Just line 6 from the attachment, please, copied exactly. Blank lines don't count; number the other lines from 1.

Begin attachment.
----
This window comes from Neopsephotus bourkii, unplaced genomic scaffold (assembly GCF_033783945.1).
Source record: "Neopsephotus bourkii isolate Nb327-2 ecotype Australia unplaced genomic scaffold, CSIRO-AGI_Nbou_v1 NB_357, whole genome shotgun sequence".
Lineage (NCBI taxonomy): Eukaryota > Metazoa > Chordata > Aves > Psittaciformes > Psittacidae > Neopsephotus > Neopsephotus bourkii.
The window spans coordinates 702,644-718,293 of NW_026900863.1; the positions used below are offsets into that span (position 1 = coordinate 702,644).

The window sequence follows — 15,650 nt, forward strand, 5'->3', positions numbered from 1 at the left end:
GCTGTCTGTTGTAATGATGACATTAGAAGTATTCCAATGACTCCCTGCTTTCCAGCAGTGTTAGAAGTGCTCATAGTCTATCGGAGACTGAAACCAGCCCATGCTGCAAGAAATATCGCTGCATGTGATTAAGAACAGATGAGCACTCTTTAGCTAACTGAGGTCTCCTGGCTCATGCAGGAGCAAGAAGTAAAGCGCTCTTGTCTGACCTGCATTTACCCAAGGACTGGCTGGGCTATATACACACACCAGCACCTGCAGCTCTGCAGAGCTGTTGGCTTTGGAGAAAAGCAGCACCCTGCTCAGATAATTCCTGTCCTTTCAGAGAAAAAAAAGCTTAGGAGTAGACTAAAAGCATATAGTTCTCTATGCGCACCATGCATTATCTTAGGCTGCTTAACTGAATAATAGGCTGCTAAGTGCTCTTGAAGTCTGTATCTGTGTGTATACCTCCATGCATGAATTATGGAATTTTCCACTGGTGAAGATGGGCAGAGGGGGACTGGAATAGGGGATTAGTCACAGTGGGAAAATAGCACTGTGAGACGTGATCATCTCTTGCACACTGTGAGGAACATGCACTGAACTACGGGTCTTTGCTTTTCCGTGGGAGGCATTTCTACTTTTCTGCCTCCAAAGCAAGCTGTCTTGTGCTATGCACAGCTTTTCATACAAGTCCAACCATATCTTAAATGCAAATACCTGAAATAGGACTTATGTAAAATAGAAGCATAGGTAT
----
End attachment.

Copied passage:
GCTGTCTGTTGTAATGATGACATTAGAAGTATTCCAATGACTCCCTGCTTTCCAGCAGTGTTAGAAGTGCTCATAGTCTATCGGAGACTGAAACCAGCCCATGCTGCAAGAAATATCGCTGCATGTGATTAAGAACAGATGAGCACTCTTTAGCTAACTGAGGTCTCCTGGCTCATGCAGGAGCAAGAAGTAAAGCGCTCTTGTCTGACCTGCATTTACCCAAGGACTGGCTGGGCTATATACACACACCAGCACCTGCAGCTCTGCAGAGCTGTTGGCTTTGGAGAAAAGCAGCACCCTGCTCAGATAATTCCTGTCCTTTCAGAGAAAAAAAAGCTTAGGAGTAGACTAAAAGCATATAGTTCTCTATGCGCACCATGCATTATCTTAGGCTGCTTAACTGAATAATAGGCTGCTAAGTGCTCTTGAAGTCTGTATCTGTGTGTATACCTCCATGCATGAATTATGGAATTTTCCACTGGTGAAGATGGGCAGAGGGGGACTGGAATAGGGGATTAGTCACAGTGGGAAAATAGCACTGTGAGACGTGATCATCTCTTGCACACTGTGAGGAACATGCACTGAACTACGGGTCTTTGCTTTTCCGTGGGAGGCATTTCTACTTTTCTGCCTCCAAAGCAAGCTGTCTTGTGCTATGCACAGCTTTTCATACAAGTCCAACCATATCTTAAATGCAAATACCTGAAATAGGACTTATGTAAAATAGAAGCATAGGTAT